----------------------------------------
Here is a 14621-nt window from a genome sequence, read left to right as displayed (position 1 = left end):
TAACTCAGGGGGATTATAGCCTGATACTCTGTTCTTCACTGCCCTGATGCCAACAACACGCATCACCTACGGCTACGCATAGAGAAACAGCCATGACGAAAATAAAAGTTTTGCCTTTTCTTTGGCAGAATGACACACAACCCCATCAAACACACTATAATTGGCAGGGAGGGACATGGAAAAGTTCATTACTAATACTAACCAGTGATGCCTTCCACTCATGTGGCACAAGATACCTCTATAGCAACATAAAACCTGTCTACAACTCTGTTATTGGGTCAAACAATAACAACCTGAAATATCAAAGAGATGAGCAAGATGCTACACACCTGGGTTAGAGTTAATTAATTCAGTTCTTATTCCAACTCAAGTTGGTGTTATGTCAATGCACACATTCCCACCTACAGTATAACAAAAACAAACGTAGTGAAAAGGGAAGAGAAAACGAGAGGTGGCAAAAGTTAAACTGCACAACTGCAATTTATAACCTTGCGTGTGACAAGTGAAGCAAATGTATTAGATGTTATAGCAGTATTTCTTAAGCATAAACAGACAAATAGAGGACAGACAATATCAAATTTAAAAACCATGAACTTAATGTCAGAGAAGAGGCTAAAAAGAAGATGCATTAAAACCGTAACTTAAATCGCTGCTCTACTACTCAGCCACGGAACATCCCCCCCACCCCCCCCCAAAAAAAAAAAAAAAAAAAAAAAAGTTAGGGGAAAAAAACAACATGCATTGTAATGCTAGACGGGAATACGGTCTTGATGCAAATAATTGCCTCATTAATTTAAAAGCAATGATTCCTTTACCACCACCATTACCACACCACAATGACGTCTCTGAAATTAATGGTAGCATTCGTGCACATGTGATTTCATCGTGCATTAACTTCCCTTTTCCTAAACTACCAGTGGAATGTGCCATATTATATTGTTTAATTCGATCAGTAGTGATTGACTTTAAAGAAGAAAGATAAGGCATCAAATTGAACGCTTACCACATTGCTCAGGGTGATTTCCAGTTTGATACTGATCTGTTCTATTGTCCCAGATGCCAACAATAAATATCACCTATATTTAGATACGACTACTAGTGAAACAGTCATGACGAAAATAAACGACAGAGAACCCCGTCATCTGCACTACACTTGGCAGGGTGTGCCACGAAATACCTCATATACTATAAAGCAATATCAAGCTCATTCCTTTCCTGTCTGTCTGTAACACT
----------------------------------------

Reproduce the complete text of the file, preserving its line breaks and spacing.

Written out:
Here is a 14621-nt window from a genome sequence, read left to right as displayed (position 1 = left end):
TAACTCAGGGGGATTATAGCCTGATACTCTGTTCTTCACTGCCCTGATGCCAACAACACGCATCACCTACGGCTACGCATAGAGAAACAGCCATGACGAAAATAAAAGTTTTGCCTTTTCTTTGGCAGAATGACACACAACCCCATCAAACACACTATAATTGGCAGGGAGGGACATGGAAAAGTTCATTACTAATACTAACCAGTGATGCCTTCCACTCATGTGGCACAAGATACCTCTATAGCAACATAAAACCTGTCTACAACTCTGTTATTGGGTCAAACAATAACAACCTGAAATATCAAAGAGATGAGCAAGATGCTACACACCTGGGTTAGAGTTAATTAATTCAGTTCTTATTCCAACTCAAGTTGGTGTTATGTCAATGCACACATTCCCACCTACAGTATAACAAAAACAAACGTAGTGAAAAGGGAAGAGAAAACGAGAGGTGGCAAAAGTTAAACTGCACAACTGCAATTTATAACCTTGCGTGTGACAAGTGAAGCAAATGTATTAGATGTTATAGCAGTATTTCTTAAGCATAAACAGACAAATAGAGGACAGACAATATCAAATTTAAAAACCATGAACTTAATGTCAGAGAAGAGGCTAAAAAGAAGATGCATTAAAACCGTAACTTAAATCGCTGCTCTACTACTCAGCCACGGAACATCCCCCCCACCCCCCCCCAAAAAAAAAAAAAAAAAAAAAAAAGTTAGGGGAAAAAAACAACATGCATTGTAATGCTAGACGGGAATACGGTCTTGATGCAAATAATTGCCTCATTAATTTAAAAGCAATGATTCCTTTACCACCACCATTACCACACCACAATGACGTCTCTGAAATTAATGGTAGCATTCGTGCACATGTGATTTCATCGTGCATTAACTTCCCTTTTCCTAAACTACCAGTGGAATGTGCCATATTATATTGTTTAATTCGATCAGTAGTGATTGACTTTAAAGAAGAAAGATAAGGCATCAAATTGAACGCTTACCACATTGCTCAGGGTGATTTCCAGTTTGATACTGATCTGTTCTATTGTCCCAGATGCCAACAATAAATATCACCTATATTTAGATACGACTACTAGTGAAACAGTCATGACGAAAATAAACGACAGAGAACCCCGTCATCTGCACTACACTTGGCAGGGTGTGCCACGAAATACCTCATATACTATAAAGCAATATCAAGCTCATTCCTTTCCTGTCTGTCTGTAACACT